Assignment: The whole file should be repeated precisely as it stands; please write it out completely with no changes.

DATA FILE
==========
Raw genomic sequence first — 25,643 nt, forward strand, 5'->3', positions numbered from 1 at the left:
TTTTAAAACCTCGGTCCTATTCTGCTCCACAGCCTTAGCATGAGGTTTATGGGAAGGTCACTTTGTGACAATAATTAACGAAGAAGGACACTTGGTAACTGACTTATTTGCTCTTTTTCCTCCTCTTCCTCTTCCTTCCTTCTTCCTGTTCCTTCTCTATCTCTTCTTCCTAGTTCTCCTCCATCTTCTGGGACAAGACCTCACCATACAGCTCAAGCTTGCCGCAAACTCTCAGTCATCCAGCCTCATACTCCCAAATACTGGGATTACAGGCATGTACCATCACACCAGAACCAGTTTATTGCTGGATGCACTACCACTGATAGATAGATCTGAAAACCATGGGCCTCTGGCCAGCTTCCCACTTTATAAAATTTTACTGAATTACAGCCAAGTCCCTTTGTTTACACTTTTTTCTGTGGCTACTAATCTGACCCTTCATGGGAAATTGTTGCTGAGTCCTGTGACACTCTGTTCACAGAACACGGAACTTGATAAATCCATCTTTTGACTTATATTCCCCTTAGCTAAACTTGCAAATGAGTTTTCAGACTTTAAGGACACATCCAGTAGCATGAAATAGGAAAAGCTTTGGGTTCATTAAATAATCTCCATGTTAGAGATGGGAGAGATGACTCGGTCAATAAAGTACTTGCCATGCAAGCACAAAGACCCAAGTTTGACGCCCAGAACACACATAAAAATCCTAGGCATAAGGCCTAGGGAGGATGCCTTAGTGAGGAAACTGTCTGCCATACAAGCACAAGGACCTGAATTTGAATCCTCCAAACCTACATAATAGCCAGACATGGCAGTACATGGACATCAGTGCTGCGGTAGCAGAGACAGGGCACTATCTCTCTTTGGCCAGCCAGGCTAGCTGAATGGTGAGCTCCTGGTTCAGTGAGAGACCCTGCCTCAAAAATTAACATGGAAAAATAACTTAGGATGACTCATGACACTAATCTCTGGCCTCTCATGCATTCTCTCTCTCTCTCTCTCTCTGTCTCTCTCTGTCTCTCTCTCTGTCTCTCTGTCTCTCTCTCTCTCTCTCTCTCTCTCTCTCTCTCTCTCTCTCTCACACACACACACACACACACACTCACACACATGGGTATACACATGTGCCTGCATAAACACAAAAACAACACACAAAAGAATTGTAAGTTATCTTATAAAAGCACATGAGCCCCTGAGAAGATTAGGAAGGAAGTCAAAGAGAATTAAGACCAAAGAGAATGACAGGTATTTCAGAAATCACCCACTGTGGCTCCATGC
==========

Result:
Raw genomic sequence first — 25,643 nt, forward strand, 5'->3', positions numbered from 1 at the left:
TTTTAAAACCTCGGTCCTATTCTGCTCCACAGCCTTAGCATGAGGTTTATGGGAAGGTCACTTTGTGACAATAATTAACGAAGAAGGACACTTGGTAACTGACTTATTTGCTCTTTTTCCTCCTCTTCCTCTTCCTTCCTTCTTCCTGTTCCTTCTCTATCTCTTCTTCCTAGTTCTCCTCCATCTTCTGGGACAAGACCTCACCATACAGCTCAAGCTTGCCGCAAACTCTCAGTCATCCAGCCTCATACTCCCAAATACTGGGATTACAGGCATGTACCATCACACCAGAACCAGTTTATTGCTGGATGCACTACCACTGATAGATAGATCTGAAAACCATGGGCCTCTGGCCAGCTTCCCACTTTATAAAATTTTACTGAATTACAGCCAAGTCCCTTTGTTTACACTTTTTTCTGTGGCTACTAATCTGACCCTTCATGGGAAATTGTTGCTGAGTCCTGTGACACTCTGTTCACAGAACACGGAACTTGATAAATCCATCTTTTGACTTATATTCCCCTTAGCTAAACTTGCAAATGAGTTTTCAGACTTTAAGGACACATCCAGTAGCATGAAATAGGAAAAGCTTTGGGTTCATTAAATAATCTCCATGTTAGAGATGGGAGAGATGACTCGGTCAATAAAGTACTTGCCATGCAAGCACAAAGACCCAAGTTTGACGCCCAGAACACACATAAAAATCCTAGGCATAAGGCCTAGGGAGGATGCCTTAGTGAGGAAACTGTCTGCCATACAAGCACAAGGACCTGAATTTGAATCCTCCAAACCTACATAATAGCCAGACATGGCAGTACATGGACATCAGTGCTGCGGTAGCAGAGACAGGGCACTATCTCTCTTTGGCCAGCCAGGCTAGCTGAATGGTGAGCTCCTGGTTCAGTGAGAGACCCTGCCTCAAAAATTAACATGGAAAAATAACTTAGGATGACTCATGACACTAATCTCTGGCCTCTCATGCATTCTCTCTCTCTCTCTCTCTCTGTCTCTCTCTGTCTCTCTCTCTGTCTCTCTGTCTCTCTCTCTCTCTCTCTCTCTCTCTCTCTCTCTCTCTCTCTCACACACACACACACACACACACTCACACACATGGGTATACACATGTGCCTGCATAAACACAAAAACAACACACAAAAGAATTGTAAGTTATCTTATAAAAGCACATGAGCCCCTGAGAAGATTAGGAAGGAAGTCAAAGAGAATTAAGACCAAAGAGAATGACAGGTATTTCAGAAATCACCCACTGTGGCTCCATGC